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Trump Will Be In Court Instead Of Campaigning For 8 Weeks Thanks To Democrats’ New York Lawfare

Each day spent in a courthouse is a day spent off the campaign trail


Forcing former President Donald Trump to sit in a courthouse for up to eight weeks in a case that both sides of the aisle have deemed “dubious” at best is deliberate election interference by vendetta-driven Democrats.

Rogue Manhattan District Attorney Alvin Bragg indicted Trump on 34 counts related to allegations that Trump had his then-lawyer Michael Cohen pay money to pornographer Stormy Daniels to cover an alleged affair he had years earlier. Bragg claimed Trump falsified business records, breaking the law by having his company report payments to Daniels as “legal fees” instead of campaign expenditures. Legal experts such as The Federalist’s Margot Cleveland have called the indictment “pathetic and partisan.”

Now Trump will have to be physically present in the New York courtroom for any proceedings involving the jury, which means every weekday. The only possible exception is Wednesdays, when the court does not convene — but that depends on whether Judge Juan Merchan, who is overseeing the case, grants Trump lawyer Todd Blanche’s request that the presumptive Republican nominee be allowed one weekday to conduct campaign events.

“As you know President Trump is very busy,” Blanche told Judge Merchan, according to The Washington Post. But as of this writing, Merchan would not confirm whether the former president would be excused from Wednesday proceedings and warned “that he may have to schedule court on Wednesdays if they start running behind schedule,” according to the Post. Either way, Trump’s ability to campaign will be severely curtailed.

While experts on both sides of the aisle have indicated the case lacks merit and will be unlikely to succeed in court, Trump is already paying the penalty. Each day spent in a courthouse is a day spent off the campaign trail, costing Trump both time and money. And even when this trial ends, the former president still faces other criminal cases that could potentially force him back into a courtroom.

Meanwhile, President Joe Biden is free to hit the campaign trail without the threat of his opponent drowning him out with countless rallies and highlighting the incumbent’s track record.

Trump currently leads Biden in several key swing states and general matchup polls, but how much longer can Trump maintain his edge if his ability to communicate to voters is limited while Biden gets unfettered access to the American public?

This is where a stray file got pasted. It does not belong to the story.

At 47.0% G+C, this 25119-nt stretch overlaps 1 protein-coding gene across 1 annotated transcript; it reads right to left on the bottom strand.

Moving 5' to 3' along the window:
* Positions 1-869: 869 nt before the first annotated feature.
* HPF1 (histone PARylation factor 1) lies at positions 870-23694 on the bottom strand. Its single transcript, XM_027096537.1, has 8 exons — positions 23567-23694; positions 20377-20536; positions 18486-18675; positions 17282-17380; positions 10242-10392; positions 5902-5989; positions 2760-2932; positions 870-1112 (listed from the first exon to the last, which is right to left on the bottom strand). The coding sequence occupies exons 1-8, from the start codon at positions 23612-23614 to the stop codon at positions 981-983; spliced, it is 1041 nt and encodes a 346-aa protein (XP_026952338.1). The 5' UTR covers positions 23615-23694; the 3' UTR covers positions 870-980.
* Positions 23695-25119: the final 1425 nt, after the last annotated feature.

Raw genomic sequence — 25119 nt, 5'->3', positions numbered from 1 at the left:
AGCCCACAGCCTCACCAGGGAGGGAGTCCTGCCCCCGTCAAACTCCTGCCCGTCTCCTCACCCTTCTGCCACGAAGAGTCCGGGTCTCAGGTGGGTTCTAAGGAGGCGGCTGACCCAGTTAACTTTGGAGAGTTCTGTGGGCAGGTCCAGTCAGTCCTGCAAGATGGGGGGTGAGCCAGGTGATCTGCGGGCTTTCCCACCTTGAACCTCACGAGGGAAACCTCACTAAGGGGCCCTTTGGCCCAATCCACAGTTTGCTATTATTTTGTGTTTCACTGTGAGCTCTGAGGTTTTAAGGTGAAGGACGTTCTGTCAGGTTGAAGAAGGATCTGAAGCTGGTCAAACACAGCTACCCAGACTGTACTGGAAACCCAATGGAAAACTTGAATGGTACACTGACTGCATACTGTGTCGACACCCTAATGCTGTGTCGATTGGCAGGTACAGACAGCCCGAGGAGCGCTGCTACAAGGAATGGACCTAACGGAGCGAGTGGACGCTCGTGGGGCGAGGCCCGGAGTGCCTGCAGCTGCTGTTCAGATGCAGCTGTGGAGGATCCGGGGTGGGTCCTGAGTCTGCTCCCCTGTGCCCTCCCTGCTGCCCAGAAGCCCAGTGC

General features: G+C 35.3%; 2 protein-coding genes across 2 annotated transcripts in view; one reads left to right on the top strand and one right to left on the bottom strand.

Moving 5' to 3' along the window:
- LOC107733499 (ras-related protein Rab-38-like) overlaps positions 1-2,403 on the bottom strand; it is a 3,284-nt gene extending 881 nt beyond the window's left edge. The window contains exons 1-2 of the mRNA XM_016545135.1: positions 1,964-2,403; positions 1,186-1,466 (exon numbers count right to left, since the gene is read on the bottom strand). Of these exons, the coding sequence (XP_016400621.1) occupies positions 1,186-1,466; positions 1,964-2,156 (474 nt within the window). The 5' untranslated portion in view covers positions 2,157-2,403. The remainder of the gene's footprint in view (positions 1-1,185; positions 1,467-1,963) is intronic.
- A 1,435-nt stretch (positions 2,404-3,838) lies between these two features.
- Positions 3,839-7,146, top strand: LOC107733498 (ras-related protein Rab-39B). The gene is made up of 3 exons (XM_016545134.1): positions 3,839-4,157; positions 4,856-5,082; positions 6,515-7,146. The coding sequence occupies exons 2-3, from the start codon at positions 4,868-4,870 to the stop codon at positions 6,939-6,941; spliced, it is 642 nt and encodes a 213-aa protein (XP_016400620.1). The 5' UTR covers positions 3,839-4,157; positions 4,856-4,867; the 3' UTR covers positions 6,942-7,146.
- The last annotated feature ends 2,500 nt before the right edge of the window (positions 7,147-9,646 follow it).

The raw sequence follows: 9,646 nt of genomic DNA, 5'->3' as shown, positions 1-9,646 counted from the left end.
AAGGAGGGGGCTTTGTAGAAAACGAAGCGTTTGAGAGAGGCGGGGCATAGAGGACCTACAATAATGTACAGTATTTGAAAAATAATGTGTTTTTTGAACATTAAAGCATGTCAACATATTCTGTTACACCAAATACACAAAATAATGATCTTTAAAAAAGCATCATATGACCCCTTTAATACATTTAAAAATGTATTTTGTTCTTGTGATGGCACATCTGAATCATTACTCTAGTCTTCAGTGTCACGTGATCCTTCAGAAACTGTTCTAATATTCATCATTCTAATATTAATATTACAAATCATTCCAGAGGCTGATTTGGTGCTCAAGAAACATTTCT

Merchan also rebuffed a request from Blanche to excuse the former president next Thursday so he could attend the Supreme Court hearing on his immunity claims as part of a separate lawfare case.

“Arguing before the Supreme Court is a big deal, and I can certainly appreciate why your client would want to be there, but a trial in New York Supreme Court … is also a big deal,” Merchan said, according to the New York Post. “I will see him here next week.”

Merchan also refused to give an affirmative answer as to whether Trump could attend his son Barron’s high school graduation on May 17.

“It really depends on if we are on time and where we are in the trial,” Merchan said of the request, according to Forbes.

All this effective election interference is just adding insult to injury, considering the charges themselves are blatant lawfare. Both the Department of Justice and federal prosecutors in the Southern District of New York opted not to charge Trump in 2018 when charges were being brought against Cohen, but Bragg, who reportedly received $500,000 from a PAC backed by billionaire George Soros, went ahead with charges.

[READ: Majority Of Voters Recognize Democrat Lawfare Against Trump Is Political Election Interference]

As The Federalist’s Margot Cleveland noted, Bragg did not identify what supposed crime Trump intended to conceal by allegedly “falsifying business records.” As she explained, Bragg must do so for the charges to qualify as felonies.

Bragg suggested Trump concealed the alleged payments to increase his chance of winning in 2016. He also claimed Trump “orchestrated a scheme with others to influence the 2016 presidential election by identifying and purchasing negative information about him to suppress its publication and benefit the Defendant’s electoral prospects.”

Cleveland argues, however, that “there is nothing unlawful about purchasing negative information to suppress its publication.”

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